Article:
For example, the car maker could outsource delivery to dealerships. Delivering cars to dealers is generally not a source of competitive advantage, as it doesn’t affect the customer’s experience. But it does impact operational performance. For example, if the transporters are late, stock builds up at the manufacturing plant, and dealers don’t have the vehicles they need in their showrooms.

  • Eliminate. Some tasks are not important to your organization’s overall strategy, and don’t make a significant contribution to its day-to-day operational performance. You could think about eliminating these activities completely.

    But consider the potential impact of ditching an activity, as it may still be important to your team or organization. For example, let’s say your company runs a subsidized crèche. It might be expensive to run, and it isn’t part of your core operation, but it may help you to attract staff (strategic importance), and to reduce absences related to childcare (operational performance).

How to Use the Outsourcing Decision Matrix

So, now that we’ve seen what each quadrant in the Matrix means, let’s see how you can use it to determine whether you should outsource a task.

Step 1: Identify the Task’s Strategic Importance

Analyze the task’s strategic importance to your business. Is it vital to your company’s competitive advantage? Is it part of what makes your business unique? Does it play a major part in your customers’ choice of your products or services over those of your competitors?

Step 2: Identify the Task’s Contribution to Operational Performance

Decide how important this task is to your company’s day-to-day running. Will your operations “grind to a halt” if it’s done badly, or not done at all?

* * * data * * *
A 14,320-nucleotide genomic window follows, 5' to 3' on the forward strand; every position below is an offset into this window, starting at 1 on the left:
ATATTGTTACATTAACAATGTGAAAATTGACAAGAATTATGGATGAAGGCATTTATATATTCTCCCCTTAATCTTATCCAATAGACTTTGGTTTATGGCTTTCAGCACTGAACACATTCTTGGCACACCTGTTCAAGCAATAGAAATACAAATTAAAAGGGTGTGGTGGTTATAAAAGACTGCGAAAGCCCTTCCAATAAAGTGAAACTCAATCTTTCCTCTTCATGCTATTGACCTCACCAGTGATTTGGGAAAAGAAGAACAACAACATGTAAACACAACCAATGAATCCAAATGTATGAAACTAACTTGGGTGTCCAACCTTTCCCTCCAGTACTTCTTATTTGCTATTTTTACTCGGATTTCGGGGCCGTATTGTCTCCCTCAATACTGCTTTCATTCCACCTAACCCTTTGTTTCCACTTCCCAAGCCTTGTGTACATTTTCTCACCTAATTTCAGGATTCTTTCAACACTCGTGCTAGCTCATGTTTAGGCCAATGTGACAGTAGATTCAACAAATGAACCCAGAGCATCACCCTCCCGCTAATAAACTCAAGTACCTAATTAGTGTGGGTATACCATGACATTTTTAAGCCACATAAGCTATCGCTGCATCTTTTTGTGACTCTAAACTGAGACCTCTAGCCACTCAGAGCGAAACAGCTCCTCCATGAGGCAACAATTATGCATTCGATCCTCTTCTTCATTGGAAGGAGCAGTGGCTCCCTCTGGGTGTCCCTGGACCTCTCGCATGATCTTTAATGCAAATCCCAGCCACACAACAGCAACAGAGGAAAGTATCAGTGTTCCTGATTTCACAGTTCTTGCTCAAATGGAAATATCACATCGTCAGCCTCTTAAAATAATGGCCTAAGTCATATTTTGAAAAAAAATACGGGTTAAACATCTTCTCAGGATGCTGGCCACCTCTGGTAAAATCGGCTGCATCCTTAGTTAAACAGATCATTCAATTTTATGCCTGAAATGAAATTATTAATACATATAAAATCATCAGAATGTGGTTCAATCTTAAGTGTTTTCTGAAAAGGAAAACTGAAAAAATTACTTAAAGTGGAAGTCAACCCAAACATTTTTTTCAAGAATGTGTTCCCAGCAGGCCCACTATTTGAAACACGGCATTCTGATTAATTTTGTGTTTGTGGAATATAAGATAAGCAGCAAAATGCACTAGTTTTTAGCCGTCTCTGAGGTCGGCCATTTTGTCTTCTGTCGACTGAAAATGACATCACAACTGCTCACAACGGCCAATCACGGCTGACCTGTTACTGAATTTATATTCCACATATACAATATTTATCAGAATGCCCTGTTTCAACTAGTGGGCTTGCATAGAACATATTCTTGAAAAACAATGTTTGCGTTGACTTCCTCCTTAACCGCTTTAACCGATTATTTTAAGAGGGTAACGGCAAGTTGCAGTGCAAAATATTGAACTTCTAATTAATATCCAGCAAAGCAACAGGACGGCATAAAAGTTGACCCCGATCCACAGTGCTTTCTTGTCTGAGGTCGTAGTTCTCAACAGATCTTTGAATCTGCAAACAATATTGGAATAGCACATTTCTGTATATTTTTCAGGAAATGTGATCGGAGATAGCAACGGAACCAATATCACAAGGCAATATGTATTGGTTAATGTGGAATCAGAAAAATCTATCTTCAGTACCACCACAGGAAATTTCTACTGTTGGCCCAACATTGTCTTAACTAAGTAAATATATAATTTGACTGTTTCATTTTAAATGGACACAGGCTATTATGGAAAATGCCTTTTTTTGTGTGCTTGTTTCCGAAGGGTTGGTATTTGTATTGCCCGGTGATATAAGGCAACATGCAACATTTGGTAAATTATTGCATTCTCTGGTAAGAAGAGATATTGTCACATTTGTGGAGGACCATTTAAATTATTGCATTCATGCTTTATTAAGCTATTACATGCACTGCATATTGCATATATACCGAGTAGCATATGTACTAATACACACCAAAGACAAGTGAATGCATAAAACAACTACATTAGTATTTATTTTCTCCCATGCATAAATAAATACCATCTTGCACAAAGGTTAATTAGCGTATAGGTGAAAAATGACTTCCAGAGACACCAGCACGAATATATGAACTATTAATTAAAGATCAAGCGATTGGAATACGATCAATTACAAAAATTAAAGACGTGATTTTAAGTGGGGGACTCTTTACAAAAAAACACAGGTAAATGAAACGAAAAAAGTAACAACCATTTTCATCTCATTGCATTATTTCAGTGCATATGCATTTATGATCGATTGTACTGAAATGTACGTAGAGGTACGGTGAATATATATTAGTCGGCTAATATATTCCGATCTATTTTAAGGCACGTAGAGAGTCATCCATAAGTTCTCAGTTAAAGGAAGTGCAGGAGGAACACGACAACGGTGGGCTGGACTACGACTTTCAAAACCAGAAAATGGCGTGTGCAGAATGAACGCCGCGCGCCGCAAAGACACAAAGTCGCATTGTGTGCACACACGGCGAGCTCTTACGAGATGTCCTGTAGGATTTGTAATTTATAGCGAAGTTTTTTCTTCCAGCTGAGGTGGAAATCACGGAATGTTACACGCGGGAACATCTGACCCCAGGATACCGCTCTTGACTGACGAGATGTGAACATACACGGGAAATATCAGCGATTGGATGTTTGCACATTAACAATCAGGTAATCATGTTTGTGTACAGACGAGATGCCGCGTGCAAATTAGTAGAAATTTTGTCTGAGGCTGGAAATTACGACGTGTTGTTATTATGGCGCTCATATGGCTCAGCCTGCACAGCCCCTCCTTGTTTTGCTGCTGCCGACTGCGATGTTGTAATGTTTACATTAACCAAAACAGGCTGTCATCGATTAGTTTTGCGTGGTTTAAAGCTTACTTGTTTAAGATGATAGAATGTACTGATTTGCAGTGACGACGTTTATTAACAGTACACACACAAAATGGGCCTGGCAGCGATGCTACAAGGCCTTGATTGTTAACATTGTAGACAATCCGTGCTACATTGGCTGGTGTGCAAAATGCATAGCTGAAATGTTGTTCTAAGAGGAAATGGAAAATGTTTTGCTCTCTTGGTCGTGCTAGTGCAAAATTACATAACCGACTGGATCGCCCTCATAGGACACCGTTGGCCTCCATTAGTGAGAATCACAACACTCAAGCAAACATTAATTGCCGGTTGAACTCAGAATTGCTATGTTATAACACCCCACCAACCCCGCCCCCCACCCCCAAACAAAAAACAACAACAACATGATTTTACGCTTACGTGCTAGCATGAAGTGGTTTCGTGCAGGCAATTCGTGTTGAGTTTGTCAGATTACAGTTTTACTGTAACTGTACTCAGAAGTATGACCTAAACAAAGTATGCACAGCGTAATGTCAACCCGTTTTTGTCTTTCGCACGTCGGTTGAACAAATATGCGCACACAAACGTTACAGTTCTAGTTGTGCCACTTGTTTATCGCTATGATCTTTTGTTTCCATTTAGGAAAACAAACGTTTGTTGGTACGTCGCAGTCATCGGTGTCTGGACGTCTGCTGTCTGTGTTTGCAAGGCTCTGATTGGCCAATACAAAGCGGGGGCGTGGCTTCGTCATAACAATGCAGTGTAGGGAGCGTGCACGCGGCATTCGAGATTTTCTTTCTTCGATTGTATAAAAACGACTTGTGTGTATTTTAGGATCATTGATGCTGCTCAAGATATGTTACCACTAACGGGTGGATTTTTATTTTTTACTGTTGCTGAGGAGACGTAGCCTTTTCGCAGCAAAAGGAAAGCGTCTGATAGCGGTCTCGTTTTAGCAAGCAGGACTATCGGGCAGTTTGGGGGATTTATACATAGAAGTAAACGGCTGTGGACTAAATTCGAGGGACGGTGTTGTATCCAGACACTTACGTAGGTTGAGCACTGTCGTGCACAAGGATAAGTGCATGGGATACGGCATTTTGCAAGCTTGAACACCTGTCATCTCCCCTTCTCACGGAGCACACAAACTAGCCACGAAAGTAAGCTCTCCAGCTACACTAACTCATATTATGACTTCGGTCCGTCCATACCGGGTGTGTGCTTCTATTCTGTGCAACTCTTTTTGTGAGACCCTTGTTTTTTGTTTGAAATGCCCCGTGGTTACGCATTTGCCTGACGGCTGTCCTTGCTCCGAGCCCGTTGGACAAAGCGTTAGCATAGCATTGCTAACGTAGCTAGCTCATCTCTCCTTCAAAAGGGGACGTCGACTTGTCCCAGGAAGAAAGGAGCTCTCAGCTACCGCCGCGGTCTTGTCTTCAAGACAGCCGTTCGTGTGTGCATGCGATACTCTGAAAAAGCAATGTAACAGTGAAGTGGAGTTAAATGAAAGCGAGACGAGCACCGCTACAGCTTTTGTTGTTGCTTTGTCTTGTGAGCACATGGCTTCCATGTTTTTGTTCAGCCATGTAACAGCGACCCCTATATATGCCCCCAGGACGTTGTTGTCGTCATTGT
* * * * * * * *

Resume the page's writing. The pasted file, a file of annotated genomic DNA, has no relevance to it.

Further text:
Step 3: Plot the Task on the Matrix

When you’ve worked out where your task or process lies on the vertical axis of strategic importance, and on the horizontal axis of operational performance, you can plot the task onto the matrix.

The quadrant in which the task falls will give you a strong indication as to whether you should outsource it, retain it, eliminate it, or form a strategic alliance.

Of course, this is only a starting point for your outsourcing decision. You need to consider each situation carefully, and use your specialized knowledge of your organization, your suppliers, and your industry as a whole to judge each situation on its own merits.

Key Points

The Outsourcing Decision Matrix is a good starting point for making decisions about whether or not to outsource tasks in your business.

Tasks that are strategically important to your organization should usually be kept in-house. This enables leaders to control the most vital processes.

Tasks that must be done for an organization to be operationally effective, but which aren’t important to overall strategy, can often be outsourced safely.

For strategically important but operationally insignificant tasks, you may benefit from forming a strategic alliance with an external supplier.